The Top 10 Causes of Eye Injuries ...
and How You Can Prevent Them
© 2014 Health Realizations, Inc.
Each year, about 1 million eye injuries occur in the United States. In a 2005 "snapshot" of U.S. eye injuries, conducted by the American Academy of Ophthalmology, 88 percent of the reported injuries were accidental, and most (42 percent) occurred in the home.
In fact, common objects people deal with day-in and day-out can be extremely dangerous to the eyes. According to the U.S. Eye Injury Registry, 90 percent of eye injuries in the home could be prevented if precautions were taken. Here we've compiled some of the leading causes of eye injuries and urge you to play it safe when it comes to your eyes.
About 90 percent of home eye injuries could be prevented if precautions were taken.
1. Household Chemicals
Chemicals like bleach, ammonia, cleaning agents, pesticides and others can burn your eyes' delicate tissues. When using any chemicals in your home, wear goggles, make sure the area is well-ventilated and be sure the nozzle is pointed away from your face before you spray.
2. Workshop and Yard Debris
Power tools, lawn mowers, trimmers and weed whackers all pose potential hazards to your eyes. Be sure that all of your power tools are in good condition and only operate them with the safety features engaged. You should also make sure that any rocks and debris are cleared from your lawn before mowing (so they don't get propelled into your face while cutting), and wear protective goggles when using any power equipment to shield your eyes from dust, debris, sparks, fumes and more.
3. Battery Acid
It's important to wear protective goggles before attempting to jump-start your car battery (you can keep them with your jumper cables). The goggles should be splash-proof polycarbonate and have a Z-87 label (which means they are certified for use during auto repairs).
Also be careful not to smoke or use anything that could spark near the battery, as this could cause gasses in the battery to explode.
4. Sports Accidents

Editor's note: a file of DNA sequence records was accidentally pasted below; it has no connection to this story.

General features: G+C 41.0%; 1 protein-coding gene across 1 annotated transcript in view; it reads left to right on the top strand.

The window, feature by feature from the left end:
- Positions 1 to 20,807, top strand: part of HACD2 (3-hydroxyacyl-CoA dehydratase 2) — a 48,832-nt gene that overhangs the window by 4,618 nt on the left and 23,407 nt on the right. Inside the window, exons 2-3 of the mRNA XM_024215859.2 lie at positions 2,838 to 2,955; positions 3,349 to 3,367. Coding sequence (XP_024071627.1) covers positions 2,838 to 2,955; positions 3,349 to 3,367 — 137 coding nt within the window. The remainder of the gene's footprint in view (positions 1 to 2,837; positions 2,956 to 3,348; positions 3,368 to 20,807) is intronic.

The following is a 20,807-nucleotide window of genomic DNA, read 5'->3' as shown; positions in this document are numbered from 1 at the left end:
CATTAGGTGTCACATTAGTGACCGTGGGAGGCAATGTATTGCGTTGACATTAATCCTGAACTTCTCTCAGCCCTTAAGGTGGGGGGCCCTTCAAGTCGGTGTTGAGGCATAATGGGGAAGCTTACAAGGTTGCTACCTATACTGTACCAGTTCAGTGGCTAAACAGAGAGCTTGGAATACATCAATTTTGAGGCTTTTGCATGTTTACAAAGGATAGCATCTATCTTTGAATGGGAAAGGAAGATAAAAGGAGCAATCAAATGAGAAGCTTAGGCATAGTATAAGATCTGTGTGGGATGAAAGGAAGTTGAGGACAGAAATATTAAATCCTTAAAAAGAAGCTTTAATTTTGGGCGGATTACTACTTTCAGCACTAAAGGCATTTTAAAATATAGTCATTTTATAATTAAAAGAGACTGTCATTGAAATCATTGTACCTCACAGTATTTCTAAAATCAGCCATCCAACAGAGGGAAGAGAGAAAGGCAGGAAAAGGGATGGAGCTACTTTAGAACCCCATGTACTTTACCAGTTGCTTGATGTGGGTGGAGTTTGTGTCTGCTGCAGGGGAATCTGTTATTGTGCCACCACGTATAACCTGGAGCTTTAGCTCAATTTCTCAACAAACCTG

There are about 40,000 sports-related eye injuries in the United States each year. Some of the most dangerous sports for the eyes are baseball, hockey, basketball, lacrosse, football, soccer, racquetball, fishing (fishhooks) and paintball. Studies have shown that about 90 percent of sports-related eye injuries could be prevented by using protective eyewear (just be sure you have the correct eyewear for each different sport).
5. Overexposure to Ultraviolet (UV) Light
UV light from the sun, tanning beds, and welding arcs can damage the eyes. Sunlight is particularly risky when it's reflected off sand, water or pavement, and can actually burn the eye's surface in these circumstances.
To protect the eyes from UV sunlight, wear sunglasses that block UV rays (they should block 99 or 100 percent of both UVA and UVB rays) and wear a hat with a wide brim. Further, protective eyewear should always be worn when using a tanning bed or while welding.
Mom was right! Projectile toys like slingshots, pellet or BB guns and air-powered rifles can seriously injure the eyes.
There are about 8,500 fireworks-related injuries in the United States each year, with over 2,000 of these affecting the eyes. Injuries involving fireworks are dangerous, with one in 20 victims losing all useful vision or having to have an injured eye removed. About 10 percent of children injured by fireworks also suffer permanently by losing an eye, finger, hand or other serious injury.
The best prevention when it comes to fireworks is to simply not use them (even sparklers are hot enough to melt gold), and take in your town's professional show instead.
7. Toys and Games
Avoid giving children toys with sharp points, protruding edges or projectile parts, such as darts, BB guns, slingshots, bows and arrows or air-powered rifles, as they can cause serious eye injuries and even blindness. Only give children toys that are age-appropriate and always supervise them while playing.
8. Furniture Corners
Sharp corners and edges on furniture, home fixtures, cabinets and windowsills can easily injure the eyes (children are particularly vulnerable to falling into a sharp furniture edge). Furniture corner protectors are inexpensive (just $2.99 for a four-pack) and can be applied to soften the edges.
9. Work-Related Injuries
Industry workers, including automotive workers, welders, plumbers, construction workers, machine operators and carpenters, are especially at risk of eye injuries. Over 100,000 workers are disabled due to eye injury with vision loss each year. Workers in industrial-related positions should always wear protective eyewear (marked with "Z87" on the lens or frame).
Airbags in vehicles can greatly reduce your chances of being seriously injured in an automobile accident. However they can also cause trauma to the eye when inflated. To reduce your risk of airbag-related eye injuries, sit far enough back in your seat with the seatbelt and shoulder harness fastened. If the car has side airbags, avoid resting your head on the door. Children should always be seated in the backseat to avoid coming in contact with an airbag.
American Academy of Ophthalmology
Medem Medical Library
Prevent Blindness America